EOU means Export Oriented Units.
Electronic commerce is referred to as e-commerce. In the context of Foreign Trade Policy, e-commerce relates to electronic filing and processing of applications, etc.
Financial Price Risk: The risk of a financial price changing unexpectedly, including currency (foreign exchange) risk, interest rate risk, and commodity price risk.
Force Majeure: The title of a standard clause in marine contracts exempting the parties from non-fulfillment of their obligations as a result of conditions beyond their control, such as acts of God or war.
Foreign Direct Investment (FDI): the act of directly constructing productive capacity in a foreign country.A free port is a location, such as a port city, where goods can be legally moved without paying duties.
A Free Trade Zone is an area designated by the government to which goods may be imported for processing and subsequent export on a duty-free basis. Merchandise may be stored, used, or manufactured in the zone and re-exported without duties being paid.
Freight Forwarder: An independent business that handles shipments in import and export on behalf of the shipper without a vested interest in the products. A freight forwarder can provide information and assistance with export regulations and documentation.
A new scheme announced in the Foreign Trade Policy 2004–2009 is the FTWZ (Free Trade and Warehousing Zone).
FoB: Fob means “Free on Board”; i.e., when an exporter delivers goods “free on board,” he pays all charges involved in getting them onto the ship.
A port designated by the government of a country for duty-free entry of any non-prohibited goods. Merchandise may be stored, displayed, or used for manufacturing, etc., within the zone and re-exported without duties being paid.
A Foul Bill of Lading is a receipt of goods issued by a carrier with an indication that the goods were damaged when received.
A free port is a location, such as a port city, where goods can be legally moved without paying duties.
Gradualism is a steady and calculated approach to transforming an economy from communism to capitalism.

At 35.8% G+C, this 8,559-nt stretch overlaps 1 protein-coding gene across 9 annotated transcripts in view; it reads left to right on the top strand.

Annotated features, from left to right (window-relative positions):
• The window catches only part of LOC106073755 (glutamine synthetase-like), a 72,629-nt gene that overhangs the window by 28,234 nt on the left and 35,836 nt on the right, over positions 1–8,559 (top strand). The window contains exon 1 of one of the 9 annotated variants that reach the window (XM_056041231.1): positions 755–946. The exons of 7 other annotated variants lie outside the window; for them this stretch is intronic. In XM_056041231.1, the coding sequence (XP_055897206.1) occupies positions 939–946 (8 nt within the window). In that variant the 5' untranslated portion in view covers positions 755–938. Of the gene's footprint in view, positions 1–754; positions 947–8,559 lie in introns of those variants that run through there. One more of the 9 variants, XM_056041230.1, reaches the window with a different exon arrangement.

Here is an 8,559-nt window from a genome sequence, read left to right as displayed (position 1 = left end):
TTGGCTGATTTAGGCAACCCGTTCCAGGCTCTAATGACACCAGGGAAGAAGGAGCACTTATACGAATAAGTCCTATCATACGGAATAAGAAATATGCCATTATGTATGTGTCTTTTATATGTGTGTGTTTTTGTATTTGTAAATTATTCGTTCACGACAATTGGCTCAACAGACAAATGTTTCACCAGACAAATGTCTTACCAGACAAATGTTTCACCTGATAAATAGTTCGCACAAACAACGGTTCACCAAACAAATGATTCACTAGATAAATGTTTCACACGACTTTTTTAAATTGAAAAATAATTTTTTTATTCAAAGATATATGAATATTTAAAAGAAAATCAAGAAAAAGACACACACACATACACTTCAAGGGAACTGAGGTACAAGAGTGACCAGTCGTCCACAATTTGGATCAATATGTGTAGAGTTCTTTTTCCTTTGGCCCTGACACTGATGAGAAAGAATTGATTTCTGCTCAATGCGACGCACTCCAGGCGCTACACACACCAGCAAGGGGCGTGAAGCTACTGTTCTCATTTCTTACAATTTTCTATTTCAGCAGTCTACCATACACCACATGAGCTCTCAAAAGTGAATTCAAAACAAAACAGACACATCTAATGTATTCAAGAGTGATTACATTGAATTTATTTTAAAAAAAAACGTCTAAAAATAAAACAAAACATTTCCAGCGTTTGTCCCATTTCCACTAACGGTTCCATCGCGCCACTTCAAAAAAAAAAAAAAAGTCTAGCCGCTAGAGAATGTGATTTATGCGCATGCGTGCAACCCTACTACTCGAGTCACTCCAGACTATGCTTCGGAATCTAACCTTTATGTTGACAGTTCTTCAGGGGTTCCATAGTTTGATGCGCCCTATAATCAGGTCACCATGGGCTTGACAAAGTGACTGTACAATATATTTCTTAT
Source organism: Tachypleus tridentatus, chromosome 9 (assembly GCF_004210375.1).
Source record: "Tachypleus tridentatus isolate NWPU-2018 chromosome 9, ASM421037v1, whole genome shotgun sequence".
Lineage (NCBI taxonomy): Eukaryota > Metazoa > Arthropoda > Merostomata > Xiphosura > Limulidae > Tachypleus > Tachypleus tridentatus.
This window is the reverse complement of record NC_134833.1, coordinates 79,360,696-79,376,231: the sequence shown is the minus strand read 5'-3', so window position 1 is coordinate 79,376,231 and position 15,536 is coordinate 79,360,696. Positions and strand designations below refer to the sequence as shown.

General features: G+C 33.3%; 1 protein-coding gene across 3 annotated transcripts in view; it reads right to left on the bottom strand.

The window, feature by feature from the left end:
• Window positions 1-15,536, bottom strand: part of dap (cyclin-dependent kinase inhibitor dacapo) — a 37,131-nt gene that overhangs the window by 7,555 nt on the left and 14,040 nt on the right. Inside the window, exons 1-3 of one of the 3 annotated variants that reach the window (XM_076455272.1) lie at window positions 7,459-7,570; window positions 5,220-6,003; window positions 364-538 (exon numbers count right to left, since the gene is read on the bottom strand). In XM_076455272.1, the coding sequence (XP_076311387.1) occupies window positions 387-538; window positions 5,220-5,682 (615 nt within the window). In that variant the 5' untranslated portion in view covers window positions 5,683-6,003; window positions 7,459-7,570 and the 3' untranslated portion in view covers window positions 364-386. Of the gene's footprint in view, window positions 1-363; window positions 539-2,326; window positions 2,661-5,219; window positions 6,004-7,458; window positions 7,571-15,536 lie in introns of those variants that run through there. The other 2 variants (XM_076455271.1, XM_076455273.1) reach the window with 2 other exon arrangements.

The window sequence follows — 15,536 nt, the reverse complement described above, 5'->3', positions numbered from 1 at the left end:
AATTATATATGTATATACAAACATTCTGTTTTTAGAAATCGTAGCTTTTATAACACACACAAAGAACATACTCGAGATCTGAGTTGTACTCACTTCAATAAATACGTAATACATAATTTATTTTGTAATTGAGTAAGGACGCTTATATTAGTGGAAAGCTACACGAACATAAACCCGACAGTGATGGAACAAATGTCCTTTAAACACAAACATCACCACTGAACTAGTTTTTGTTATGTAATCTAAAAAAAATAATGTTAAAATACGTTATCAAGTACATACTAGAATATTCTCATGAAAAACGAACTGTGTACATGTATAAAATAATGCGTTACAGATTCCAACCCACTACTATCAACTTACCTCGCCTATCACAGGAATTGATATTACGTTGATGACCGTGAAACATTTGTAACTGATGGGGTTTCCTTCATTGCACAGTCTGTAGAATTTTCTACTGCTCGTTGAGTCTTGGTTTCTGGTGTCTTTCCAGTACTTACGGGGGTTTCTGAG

Gross Domestic Product (GDP): A measure of the market value of a country’s goods and services.
A multilateral treaty designed to help signatory countries reduce trade barriers and promote trade through tariff concessions.
Gross Weight: The full weight of a shipment, including goods and packaging.
A Harmonized Tariff Schedule (HTS) is a method of classification used by many countries to determine tariffs on imports.
Import:any resource, intermediate good, or final good or service purchased by buyers in one country from sellers in another.
Import Licenses: Some countries require licenses to bring in foreign-made goods. In many cases, import licenses are also used by the issuing country to control the quantity of imported items.
Intermodal transportation is the use of two or more modes of transportation to complete a cargo move.
International Chamber of Commerce: An international non-governmental organization that promotes trade and harmonises trading practices. for drafting and publishing.
ISO-9000 refers to international standards laid down by the International Standards Organization.
Landed Cost: The quoted or invoiced cost of a commodity, plus any inbound transportation charges.
A Letter of Credit (L/C): A letter issued by an importer’s bank guaranteeing payment upon presentation of specified trade documents.